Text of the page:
It’s not easy, I know. My first year teaching, I had the daughter of my principal in my 8th grade English class. I think that is when I first broke out in hives. I knew that everything I said and did was being discussed at their dinner table each evening. It made me very conscientious about my lessons, my homework, my feedback, and my grading. I was a GREAT teacher that year.
The next year, I did not have any children of colleagues- to be perfectly honest, my teaching practices were not nearly as polished or exciting as that first year. I relaxed, my teaching relaxed, I did not become better- I became lazier. I am so ashamed to admit this, but I am sure there are others like me out there. Right?
Once I began teaching internationally, teachers’ kids were everywhere- in every class. I stepped up my game, but this time, for the RIGHT REASONS. I made sure that there was no room for error, no matter who was in my class. I worked really hard to build strong relationships with my students; I needed their trust, their respect, and their love – families were counting on me. Of course, I’m human, I had my fair share of struggles and “off” days- I learned and grew from them.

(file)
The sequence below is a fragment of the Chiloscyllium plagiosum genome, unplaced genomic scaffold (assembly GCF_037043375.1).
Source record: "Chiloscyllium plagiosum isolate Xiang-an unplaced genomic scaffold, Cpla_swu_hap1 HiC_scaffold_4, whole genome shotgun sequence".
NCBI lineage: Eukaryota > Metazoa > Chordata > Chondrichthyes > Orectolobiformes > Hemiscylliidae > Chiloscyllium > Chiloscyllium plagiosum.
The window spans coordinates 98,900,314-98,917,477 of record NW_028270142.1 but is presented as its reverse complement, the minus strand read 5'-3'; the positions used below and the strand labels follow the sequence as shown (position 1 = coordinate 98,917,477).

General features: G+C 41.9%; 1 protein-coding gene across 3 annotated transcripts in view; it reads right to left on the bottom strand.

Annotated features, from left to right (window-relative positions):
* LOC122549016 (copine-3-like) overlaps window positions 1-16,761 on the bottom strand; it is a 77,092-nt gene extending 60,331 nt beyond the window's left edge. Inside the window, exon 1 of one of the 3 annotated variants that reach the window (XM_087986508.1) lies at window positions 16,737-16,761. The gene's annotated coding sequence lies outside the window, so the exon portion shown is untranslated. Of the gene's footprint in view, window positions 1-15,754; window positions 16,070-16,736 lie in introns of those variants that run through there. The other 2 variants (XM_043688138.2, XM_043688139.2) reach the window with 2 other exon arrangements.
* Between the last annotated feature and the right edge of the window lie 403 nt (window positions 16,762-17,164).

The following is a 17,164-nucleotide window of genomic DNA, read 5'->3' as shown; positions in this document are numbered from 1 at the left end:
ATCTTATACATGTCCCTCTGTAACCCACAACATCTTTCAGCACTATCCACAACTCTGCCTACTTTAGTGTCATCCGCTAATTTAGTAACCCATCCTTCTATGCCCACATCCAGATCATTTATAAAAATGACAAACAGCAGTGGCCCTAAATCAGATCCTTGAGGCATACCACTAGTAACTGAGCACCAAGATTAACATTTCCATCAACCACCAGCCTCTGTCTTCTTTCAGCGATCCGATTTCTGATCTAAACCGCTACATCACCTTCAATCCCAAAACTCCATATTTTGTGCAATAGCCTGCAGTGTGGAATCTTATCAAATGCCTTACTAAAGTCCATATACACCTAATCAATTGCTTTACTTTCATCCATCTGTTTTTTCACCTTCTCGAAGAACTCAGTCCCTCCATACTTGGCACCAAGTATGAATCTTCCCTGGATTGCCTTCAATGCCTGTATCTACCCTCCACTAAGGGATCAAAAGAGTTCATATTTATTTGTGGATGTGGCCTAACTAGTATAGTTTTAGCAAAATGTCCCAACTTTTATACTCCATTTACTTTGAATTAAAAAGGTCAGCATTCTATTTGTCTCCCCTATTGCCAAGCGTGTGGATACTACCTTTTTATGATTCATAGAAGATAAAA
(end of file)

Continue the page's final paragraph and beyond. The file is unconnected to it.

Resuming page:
In the back of my mind, I began considering these 3 questions:
If my child was in this class…
- would they get it (purpose, instructions, feedback, assessments)?
- would they feel liked, loved, challenged, and happy?
- would they be getting the best effort from their teacher?
I am asking you to ask yourself these questions as often as possible,
if not every day of every year.
And to the teachers of my outspoken children- past, present, and future…
for putting up with us,
for putting up with them,
for giving your heart and soul to teaching and learning.
I would like to leave you with my favorite TED Talk from a truly inspiring teacher. Every day should be Teacher Appreciation Day 🙂